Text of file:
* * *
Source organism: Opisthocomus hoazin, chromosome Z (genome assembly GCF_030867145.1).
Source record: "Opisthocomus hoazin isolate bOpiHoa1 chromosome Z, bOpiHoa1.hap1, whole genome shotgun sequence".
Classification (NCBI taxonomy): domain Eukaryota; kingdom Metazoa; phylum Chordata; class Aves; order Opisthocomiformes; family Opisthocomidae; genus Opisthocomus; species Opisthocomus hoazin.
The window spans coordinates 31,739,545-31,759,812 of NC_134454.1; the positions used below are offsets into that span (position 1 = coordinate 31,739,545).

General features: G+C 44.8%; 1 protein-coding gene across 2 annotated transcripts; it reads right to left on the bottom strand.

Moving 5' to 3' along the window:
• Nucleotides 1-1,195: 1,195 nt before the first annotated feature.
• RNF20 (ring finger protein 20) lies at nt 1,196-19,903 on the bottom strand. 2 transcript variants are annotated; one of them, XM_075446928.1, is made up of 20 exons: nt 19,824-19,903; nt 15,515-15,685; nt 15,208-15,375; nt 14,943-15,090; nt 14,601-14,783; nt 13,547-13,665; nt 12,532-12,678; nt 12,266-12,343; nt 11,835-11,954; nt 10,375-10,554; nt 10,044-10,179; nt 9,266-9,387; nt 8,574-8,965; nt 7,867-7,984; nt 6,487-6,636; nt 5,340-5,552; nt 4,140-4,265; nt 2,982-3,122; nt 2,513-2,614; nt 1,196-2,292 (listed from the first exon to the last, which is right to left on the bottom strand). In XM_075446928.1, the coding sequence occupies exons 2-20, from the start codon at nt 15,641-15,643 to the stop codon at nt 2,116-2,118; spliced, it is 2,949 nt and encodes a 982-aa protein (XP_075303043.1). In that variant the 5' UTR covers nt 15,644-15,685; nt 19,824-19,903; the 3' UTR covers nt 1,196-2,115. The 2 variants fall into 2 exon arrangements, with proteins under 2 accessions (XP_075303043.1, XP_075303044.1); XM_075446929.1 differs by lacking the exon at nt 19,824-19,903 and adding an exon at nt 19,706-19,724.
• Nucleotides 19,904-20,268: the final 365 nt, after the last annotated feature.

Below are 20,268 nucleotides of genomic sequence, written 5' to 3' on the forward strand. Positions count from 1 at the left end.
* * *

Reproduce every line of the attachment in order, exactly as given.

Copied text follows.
Source organism: Opisthocomus hoazin, chromosome Z (genome assembly GCF_030867145.1).
Source record: "Opisthocomus hoazin isolate bOpiHoa1 chromosome Z, bOpiHoa1.hap1, whole genome shotgun sequence".
Classification (NCBI taxonomy): domain Eukaryota; kingdom Metazoa; phylum Chordata; class Aves; order Opisthocomiformes; family Opisthocomidae; genus Opisthocomus; species Opisthocomus hoazin.
The window spans coordinates 31,739,545-31,759,812 of NC_134454.1; the positions used below are offsets into that span (position 1 = coordinate 31,739,545).

General features: G+C 44.8%; 1 protein-coding gene across 2 annotated transcripts; it reads right to left on the bottom strand.

Moving 5' to 3' along the window:
• Nucleotides 1-1,195: 1,195 nt before the first annotated feature.
• RNF20 (ring finger protein 20) lies at nt 1,196-19,903 on the bottom strand. 2 transcript variants are annotated; one of them, XM_075446928.1, is made up of 20 exons: nt 19,824-19,903; nt 15,515-15,685; nt 15,208-15,375; nt 14,943-15,090; nt 14,601-14,783; nt 13,547-13,665; nt 12,532-12,678; nt 12,266-12,343; nt 11,835-11,954; nt 10,375-10,554; nt 10,044-10,179; nt 9,266-9,387; nt 8,574-8,965; nt 7,867-7,984; nt 6,487-6,636; nt 5,340-5,552; nt 4,140-4,265; nt 2,982-3,122; nt 2,513-2,614; nt 1,196-2,292 (listed from the first exon to the last, which is right to left on the bottom strand). In XM_075446928.1, the coding sequence occupies exons 2-20, from the start codon at nt 15,641-15,643 to the stop codon at nt 2,116-2,118; spliced, it is 2,949 nt and encodes a 982-aa protein (XP_075303043.1). In that variant the 5' UTR covers nt 15,644-15,685; nt 19,824-19,903; the 3' UTR covers nt 1,196-2,115. The 2 variants fall into 2 exon arrangements, with proteins under 2 accessions (XP_075303043.1, XP_075303044.1); XM_075446929.1 differs by lacking the exon at nt 19,824-19,903 and adding an exon at nt 19,706-19,724.
• Nucleotides 19,904-20,268: the final 365 nt, after the last annotated feature.

Below are 20,268 nucleotides of genomic sequence, written 5' to 3' on the forward strand. Positions count from 1 at the left end.